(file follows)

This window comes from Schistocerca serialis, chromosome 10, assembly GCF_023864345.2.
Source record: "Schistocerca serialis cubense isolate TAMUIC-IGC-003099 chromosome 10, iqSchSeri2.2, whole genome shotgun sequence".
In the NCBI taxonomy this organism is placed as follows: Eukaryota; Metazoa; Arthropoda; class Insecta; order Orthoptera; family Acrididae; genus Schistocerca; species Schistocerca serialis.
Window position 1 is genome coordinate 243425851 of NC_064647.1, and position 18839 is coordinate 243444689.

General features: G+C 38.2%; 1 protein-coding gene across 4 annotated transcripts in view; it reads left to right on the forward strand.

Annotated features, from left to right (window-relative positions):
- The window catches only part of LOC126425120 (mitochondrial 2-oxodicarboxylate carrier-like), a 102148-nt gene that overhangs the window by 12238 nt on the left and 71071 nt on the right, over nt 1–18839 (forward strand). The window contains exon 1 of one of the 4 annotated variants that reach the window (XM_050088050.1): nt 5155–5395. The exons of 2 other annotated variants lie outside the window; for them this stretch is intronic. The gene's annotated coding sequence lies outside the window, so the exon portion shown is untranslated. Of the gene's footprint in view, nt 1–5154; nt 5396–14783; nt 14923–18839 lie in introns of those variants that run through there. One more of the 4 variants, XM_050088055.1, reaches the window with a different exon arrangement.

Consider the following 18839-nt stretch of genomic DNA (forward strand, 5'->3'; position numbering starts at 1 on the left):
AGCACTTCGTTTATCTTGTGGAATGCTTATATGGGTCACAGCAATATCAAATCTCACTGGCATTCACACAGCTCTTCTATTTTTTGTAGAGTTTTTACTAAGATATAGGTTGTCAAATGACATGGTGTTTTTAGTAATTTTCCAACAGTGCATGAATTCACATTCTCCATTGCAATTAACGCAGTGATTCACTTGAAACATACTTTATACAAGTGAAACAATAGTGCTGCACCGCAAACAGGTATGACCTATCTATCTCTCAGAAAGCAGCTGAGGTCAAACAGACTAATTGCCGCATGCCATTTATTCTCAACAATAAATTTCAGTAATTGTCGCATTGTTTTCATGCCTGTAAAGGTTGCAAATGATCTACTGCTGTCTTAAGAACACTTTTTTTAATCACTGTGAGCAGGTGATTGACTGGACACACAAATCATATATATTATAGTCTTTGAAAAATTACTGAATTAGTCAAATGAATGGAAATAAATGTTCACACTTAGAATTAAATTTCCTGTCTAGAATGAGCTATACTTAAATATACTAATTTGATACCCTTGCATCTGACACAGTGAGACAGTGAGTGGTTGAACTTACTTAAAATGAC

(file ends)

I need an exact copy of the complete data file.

This window comes from Schistocerca serialis, chromosome 10, assembly GCF_023864345.2.
Source record: "Schistocerca serialis cubense isolate TAMUIC-IGC-003099 chromosome 10, iqSchSeri2.2, whole genome shotgun sequence".
In the NCBI taxonomy this organism is placed as follows: Eukaryota; Metazoa; Arthropoda; class Insecta; order Orthoptera; family Acrididae; genus Schistocerca; species Schistocerca serialis.
Window position 1 is genome coordinate 243425851 of NC_064647.1, and position 18839 is coordinate 243444689.

General features: G+C 38.2%; 1 protein-coding gene across 4 annotated transcripts in view; it reads left to right on the forward strand.

Annotated features, from left to right (window-relative positions):
- The window catches only part of LOC126425120 (mitochondrial 2-oxodicarboxylate carrier-like), a 102148-nt gene that overhangs the window by 12238 nt on the left and 71071 nt on the right, over nt 1–18839 (forward strand). The window contains exon 1 of one of the 4 annotated variants that reach the window (XM_050088050.1): nt 5155–5395. The exons of 2 other annotated variants lie outside the window; for them this stretch is intronic. The gene's annotated coding sequence lies outside the window, so the exon portion shown is untranslated. Of the gene's footprint in view, nt 1–5154; nt 5396–14783; nt 14923–18839 lie in introns of those variants that run through there. One more of the 4 variants, XM_050088055.1, reaches the window with a different exon arrangement.

Consider the following 18839-nt stretch of genomic DNA (forward strand, 5'->3'; position numbering starts at 1 on the left):
AGCACTTCGTTTATCTTGTGGAATGCTTATATGGGTCACAGCAATATCAAATCTCACTGGCATTCACACAGCTCTTCTATTTTTTGTAGAGTTTTTACTAAGATATAGGTTGTCAAATGACATGGTGTTTTTAGTAATTTTCCAACAGTGCATGAATTCACATTCTCCATTGCAATTAACGCAGTGATTCACTTGAAACATACTTTATACAAGTGAAACAATAGTGCTGCACCGCAAACAGGTATGACCTATCTATCTCTCAGAAAGCAGCTGAGGTCAAACAGACTAATTGCCGCATGCCATTTATTCTCAACAATAAATTTCAGTAATTGTCGCATTGTTTTCATGCCTGTAAAGGTTGCAAATGATCTACTGCTGTCTTAAGAACACTTTTTTTAATCACTGTGAGCAGGTGATTGACTGGACACACAAATCATATATATTATAGTCTTTGAAAAATTACTGAATTAGTCAAATGAATGGAAATAAATGTTCACACTTAGAATTAAATTTCCTGTCTAGAATGAGCTATACTTAAATATACTAATTTGATACCCTTGCATCTGACACAGTGAGACAGTGAGTGGTTGAACTTACTTAAAATGAC